sig=`tail -1 tmp.txt | awk '{print $6}' | sed 's/\[//g' | sed 's/\]//g'`
rm -f tmp.txt #Remove temp file

#Now perform the mount
sudo mount -t ecryptfs -o key=passphrase:passphrase_passwd=${mountphrase},no_sig_cache=yes,verbose=no,ecryptfs_sig=${sig},ecryptfs_cipher=aes,ecryptfs_key_bytes=16,ecryptfs_passthrough=no,ecryptfs_enable_filename_crypto=no /home/user/.Private /home/user/Private

Note that I had to disable filename encryption for this to work. When I tried using filename encryption I got a library error during the mount. In order to not have filename encryption, you must use the following when creating your Private/ directory:

ecryptfs-setup-private -n

This is now working for me.

In response to some people who would say 'why do it this way?', well, I don't always want to mount my private data on each login. I want to have a quick way of mounting the data that does not require me to use my actual user login password. Imagine I want to share the data with someone else? I would have to give them my password. Using the mount passphrase allows me to have essentially a mount password that can be less secure than my login. This is also useful if you want to automount your data and store the phrase somewhere (perhaps on a USB stick as a key to unlock your data). I would never want to store my login password anywhere in plain text. But if you know the content of your data, and you know the data itself is less private than your own account, this is an fine solution.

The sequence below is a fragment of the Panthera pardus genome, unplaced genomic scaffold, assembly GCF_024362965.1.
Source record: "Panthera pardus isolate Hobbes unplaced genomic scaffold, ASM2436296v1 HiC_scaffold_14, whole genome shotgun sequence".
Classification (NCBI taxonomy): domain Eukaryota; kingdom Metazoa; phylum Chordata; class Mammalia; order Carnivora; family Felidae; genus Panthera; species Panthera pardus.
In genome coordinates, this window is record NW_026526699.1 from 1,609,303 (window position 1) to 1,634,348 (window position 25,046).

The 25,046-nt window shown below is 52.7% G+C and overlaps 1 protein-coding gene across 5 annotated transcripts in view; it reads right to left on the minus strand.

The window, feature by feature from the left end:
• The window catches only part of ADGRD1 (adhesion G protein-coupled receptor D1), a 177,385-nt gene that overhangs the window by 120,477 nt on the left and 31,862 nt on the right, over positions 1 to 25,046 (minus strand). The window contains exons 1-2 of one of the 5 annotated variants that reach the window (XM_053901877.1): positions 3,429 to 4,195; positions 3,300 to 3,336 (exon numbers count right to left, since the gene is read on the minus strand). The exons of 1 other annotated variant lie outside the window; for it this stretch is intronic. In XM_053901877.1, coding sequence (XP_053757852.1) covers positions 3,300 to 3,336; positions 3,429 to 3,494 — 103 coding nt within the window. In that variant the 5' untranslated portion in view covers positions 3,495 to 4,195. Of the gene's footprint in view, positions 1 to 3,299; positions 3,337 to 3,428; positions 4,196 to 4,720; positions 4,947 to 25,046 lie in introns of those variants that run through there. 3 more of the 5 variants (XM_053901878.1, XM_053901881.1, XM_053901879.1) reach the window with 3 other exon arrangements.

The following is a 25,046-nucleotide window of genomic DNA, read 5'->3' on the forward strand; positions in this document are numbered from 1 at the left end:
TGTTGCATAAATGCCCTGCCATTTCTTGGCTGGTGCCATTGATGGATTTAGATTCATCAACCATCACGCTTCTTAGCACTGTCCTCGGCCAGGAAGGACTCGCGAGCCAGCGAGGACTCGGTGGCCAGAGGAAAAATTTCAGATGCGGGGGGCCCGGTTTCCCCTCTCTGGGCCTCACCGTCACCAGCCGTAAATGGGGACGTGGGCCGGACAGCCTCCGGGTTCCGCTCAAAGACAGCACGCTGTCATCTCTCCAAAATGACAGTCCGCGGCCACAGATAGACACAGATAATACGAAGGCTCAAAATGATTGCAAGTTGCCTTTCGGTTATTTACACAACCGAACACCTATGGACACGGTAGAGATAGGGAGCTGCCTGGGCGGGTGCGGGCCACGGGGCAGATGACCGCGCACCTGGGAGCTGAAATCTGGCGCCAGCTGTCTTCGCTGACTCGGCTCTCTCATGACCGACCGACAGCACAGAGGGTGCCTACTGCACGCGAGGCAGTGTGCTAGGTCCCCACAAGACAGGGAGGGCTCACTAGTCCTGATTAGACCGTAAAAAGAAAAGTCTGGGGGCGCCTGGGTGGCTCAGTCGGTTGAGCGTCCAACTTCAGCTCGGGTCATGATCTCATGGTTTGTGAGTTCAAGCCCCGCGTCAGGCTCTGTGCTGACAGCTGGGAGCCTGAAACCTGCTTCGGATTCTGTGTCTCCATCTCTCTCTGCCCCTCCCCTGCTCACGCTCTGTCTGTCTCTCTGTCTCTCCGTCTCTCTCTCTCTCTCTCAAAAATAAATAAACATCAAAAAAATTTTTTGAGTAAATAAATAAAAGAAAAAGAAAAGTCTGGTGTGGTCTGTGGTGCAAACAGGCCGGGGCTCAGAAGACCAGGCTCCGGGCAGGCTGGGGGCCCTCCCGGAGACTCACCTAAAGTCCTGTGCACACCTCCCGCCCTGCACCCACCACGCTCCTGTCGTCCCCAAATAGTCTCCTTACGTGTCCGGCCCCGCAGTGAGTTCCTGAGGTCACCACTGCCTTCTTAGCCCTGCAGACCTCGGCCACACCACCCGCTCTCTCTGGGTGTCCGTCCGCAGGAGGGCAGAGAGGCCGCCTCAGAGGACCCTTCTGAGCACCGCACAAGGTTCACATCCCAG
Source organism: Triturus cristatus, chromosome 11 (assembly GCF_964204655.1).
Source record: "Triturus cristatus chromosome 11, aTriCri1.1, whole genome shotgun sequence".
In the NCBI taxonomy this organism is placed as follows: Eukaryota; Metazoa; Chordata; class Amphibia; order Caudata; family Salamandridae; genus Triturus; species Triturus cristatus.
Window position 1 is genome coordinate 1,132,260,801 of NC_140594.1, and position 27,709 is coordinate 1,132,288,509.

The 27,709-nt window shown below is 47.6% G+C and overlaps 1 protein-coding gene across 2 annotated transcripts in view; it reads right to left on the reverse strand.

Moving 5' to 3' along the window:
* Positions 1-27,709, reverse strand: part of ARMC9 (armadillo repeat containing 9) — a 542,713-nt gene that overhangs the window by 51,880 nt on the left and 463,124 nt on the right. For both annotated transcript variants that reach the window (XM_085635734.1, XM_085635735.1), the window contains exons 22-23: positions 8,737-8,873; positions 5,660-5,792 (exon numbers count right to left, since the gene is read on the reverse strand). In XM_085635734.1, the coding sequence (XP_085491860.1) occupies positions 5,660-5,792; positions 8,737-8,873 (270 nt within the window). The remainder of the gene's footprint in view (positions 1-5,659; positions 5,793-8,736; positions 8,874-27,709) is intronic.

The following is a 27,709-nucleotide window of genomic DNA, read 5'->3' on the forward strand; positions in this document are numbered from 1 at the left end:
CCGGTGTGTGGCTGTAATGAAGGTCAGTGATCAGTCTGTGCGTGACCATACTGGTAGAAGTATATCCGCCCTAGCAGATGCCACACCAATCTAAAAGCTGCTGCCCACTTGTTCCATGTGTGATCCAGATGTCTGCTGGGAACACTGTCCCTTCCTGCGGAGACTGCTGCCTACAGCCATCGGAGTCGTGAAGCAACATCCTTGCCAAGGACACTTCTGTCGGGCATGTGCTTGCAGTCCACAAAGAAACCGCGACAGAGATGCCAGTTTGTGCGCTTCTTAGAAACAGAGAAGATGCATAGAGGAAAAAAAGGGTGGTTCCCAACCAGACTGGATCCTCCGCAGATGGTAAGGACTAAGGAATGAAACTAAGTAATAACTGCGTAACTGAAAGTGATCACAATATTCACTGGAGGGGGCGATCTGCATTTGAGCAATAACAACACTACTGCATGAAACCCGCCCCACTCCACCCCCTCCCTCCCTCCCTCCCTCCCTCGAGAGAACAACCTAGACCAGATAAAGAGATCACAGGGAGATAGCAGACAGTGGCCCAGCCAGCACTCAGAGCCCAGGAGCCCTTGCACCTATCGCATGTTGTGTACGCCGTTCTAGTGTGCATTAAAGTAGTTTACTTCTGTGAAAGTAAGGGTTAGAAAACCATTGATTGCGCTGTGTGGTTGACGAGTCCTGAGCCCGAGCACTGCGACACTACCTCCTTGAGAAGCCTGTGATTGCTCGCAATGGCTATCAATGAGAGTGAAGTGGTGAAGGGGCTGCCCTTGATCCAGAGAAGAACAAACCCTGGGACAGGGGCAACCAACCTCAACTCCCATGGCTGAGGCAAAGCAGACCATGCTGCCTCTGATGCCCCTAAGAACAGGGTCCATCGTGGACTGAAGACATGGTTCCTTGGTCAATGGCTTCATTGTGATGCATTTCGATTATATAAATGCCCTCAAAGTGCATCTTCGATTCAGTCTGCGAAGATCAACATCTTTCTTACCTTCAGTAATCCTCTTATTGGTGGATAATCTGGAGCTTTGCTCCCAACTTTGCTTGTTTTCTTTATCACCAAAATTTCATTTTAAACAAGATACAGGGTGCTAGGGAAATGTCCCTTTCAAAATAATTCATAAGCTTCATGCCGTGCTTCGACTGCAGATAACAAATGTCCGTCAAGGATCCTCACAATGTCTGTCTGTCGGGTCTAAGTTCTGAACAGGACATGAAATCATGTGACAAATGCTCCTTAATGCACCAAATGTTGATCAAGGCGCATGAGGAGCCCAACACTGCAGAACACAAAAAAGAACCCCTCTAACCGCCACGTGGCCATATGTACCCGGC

You could first use ecryptfs-add-passphrase to get your passphrase into the kernel keyring, as in pipe-ing your passphrase to it (keeping the passphrase secure, without leaving it in a plaintext file is a concern):

printf "%s" "passphrase" | ecryptfs-add-passphrase [--fnek] -

Then used mount.ecryptfs_private:

mount.ecryptfs_private is a mount helper utility for non-root users to cryptographically mount a private directory, ~/Private by default.

This program optionally takes one argument, ALIAS. If ALIAS is omitted, the program will default to using "Private" using: - $HOME/.Private as the SOURCE - $HOME/Private as the DESTINATION - $HOME/.ecryptfs/Private.sig for the key signatures.